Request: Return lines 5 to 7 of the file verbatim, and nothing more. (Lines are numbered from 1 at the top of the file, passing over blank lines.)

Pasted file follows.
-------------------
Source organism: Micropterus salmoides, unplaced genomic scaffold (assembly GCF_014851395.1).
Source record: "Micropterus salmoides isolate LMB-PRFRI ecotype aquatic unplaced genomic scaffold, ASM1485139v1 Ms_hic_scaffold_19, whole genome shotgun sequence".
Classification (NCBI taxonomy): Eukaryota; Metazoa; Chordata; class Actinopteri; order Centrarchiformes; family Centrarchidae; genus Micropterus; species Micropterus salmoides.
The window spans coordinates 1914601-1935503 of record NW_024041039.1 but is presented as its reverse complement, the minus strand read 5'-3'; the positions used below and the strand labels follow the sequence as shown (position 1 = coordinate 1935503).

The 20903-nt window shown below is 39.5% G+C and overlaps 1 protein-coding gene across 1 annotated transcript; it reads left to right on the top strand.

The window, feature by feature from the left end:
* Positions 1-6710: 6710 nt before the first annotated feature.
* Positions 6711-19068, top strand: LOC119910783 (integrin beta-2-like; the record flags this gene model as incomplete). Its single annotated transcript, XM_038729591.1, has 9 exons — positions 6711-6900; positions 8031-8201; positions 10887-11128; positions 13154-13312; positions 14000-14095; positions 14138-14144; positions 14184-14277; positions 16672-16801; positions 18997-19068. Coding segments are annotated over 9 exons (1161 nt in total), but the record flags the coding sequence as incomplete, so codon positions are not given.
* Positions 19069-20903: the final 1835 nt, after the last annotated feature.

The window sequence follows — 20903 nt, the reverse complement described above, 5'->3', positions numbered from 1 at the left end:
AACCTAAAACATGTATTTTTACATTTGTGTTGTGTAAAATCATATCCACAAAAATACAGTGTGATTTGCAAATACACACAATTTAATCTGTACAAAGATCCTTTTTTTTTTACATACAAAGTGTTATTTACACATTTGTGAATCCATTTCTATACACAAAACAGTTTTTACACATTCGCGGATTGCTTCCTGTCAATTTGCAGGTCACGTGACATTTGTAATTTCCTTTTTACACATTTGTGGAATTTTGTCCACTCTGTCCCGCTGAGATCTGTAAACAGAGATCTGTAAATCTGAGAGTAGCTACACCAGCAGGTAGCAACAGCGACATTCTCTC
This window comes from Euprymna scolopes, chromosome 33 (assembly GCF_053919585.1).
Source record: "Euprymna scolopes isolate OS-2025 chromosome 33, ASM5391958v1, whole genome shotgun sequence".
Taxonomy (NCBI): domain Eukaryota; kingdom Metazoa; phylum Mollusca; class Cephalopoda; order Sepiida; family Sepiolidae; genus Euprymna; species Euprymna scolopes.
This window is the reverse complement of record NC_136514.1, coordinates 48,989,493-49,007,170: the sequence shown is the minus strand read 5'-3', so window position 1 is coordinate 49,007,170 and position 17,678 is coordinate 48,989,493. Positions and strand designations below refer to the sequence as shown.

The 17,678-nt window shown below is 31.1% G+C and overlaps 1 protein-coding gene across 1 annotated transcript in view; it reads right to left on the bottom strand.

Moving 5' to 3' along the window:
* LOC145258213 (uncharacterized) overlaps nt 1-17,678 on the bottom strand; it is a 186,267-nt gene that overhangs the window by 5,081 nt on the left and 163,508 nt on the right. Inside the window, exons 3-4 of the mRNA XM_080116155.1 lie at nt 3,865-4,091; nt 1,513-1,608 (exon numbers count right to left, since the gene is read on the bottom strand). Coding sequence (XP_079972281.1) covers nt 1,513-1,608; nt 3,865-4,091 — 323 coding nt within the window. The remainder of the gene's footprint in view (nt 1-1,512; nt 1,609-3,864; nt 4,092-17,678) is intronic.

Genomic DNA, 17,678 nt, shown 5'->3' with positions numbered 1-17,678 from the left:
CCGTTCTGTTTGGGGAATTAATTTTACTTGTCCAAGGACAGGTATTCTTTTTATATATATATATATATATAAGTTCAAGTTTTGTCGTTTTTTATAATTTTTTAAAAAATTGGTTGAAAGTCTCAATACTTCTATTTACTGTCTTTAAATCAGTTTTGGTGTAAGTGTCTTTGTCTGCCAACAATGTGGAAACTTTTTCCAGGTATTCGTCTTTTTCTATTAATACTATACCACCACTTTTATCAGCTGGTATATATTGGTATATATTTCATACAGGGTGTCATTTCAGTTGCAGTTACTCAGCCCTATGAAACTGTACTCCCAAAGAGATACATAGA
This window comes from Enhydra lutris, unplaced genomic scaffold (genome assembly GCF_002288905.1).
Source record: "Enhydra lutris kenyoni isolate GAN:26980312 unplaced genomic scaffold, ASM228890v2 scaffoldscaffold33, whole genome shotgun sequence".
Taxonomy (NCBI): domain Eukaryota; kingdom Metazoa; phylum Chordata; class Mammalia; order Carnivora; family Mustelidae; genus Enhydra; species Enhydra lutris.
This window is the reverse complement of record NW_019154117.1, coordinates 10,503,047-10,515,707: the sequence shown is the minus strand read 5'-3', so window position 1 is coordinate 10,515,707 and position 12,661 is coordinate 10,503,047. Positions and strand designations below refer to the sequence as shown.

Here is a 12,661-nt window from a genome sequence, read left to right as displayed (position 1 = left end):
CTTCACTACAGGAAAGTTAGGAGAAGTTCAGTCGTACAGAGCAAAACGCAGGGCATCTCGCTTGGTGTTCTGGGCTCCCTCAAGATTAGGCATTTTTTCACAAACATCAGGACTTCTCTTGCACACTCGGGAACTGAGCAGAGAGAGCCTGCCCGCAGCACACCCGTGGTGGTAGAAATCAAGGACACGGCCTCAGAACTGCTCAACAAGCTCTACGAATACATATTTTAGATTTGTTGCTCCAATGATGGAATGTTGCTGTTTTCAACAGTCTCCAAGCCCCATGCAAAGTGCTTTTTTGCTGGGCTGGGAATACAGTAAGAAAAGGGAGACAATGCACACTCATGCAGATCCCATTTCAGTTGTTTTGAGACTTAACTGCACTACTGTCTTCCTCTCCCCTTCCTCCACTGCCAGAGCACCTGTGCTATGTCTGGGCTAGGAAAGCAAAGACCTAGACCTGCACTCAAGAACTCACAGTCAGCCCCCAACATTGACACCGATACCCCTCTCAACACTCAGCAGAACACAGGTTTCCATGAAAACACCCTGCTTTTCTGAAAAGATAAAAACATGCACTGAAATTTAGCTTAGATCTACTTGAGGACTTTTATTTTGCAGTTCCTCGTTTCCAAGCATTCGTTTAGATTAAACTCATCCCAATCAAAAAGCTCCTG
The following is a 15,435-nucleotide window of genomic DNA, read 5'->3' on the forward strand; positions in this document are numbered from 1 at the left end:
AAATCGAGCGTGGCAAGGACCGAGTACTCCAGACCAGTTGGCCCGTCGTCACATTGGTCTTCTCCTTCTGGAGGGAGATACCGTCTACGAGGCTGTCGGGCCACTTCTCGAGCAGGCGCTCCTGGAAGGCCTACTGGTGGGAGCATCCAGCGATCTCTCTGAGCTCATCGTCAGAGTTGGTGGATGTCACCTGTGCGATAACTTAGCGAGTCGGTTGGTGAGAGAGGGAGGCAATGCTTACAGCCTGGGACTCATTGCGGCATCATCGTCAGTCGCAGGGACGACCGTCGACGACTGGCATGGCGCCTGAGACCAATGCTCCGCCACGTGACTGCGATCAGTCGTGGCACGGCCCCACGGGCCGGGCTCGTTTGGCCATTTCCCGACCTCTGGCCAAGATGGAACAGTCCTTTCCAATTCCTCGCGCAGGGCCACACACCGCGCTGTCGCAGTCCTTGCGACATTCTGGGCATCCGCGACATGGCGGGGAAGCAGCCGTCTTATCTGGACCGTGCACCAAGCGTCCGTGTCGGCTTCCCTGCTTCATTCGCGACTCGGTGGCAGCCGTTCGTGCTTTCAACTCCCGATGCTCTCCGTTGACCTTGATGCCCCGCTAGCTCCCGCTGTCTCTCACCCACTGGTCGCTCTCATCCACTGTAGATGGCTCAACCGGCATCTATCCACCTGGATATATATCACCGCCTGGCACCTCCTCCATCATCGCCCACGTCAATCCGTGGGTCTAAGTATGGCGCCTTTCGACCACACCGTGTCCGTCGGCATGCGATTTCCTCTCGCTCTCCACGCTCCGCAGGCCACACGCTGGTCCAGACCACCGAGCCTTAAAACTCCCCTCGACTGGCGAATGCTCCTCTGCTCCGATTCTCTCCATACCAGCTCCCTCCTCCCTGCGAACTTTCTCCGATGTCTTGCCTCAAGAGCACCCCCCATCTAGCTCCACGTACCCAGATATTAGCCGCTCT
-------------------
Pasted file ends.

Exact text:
The 20903-nt window shown below is 39.5% G+C and overlaps 1 protein-coding gene across 1 annotated transcript; it reads left to right on the top strand.

The window, feature by feature from the left end:
* Positions 1-6710: 6710 nt before the first annotated feature.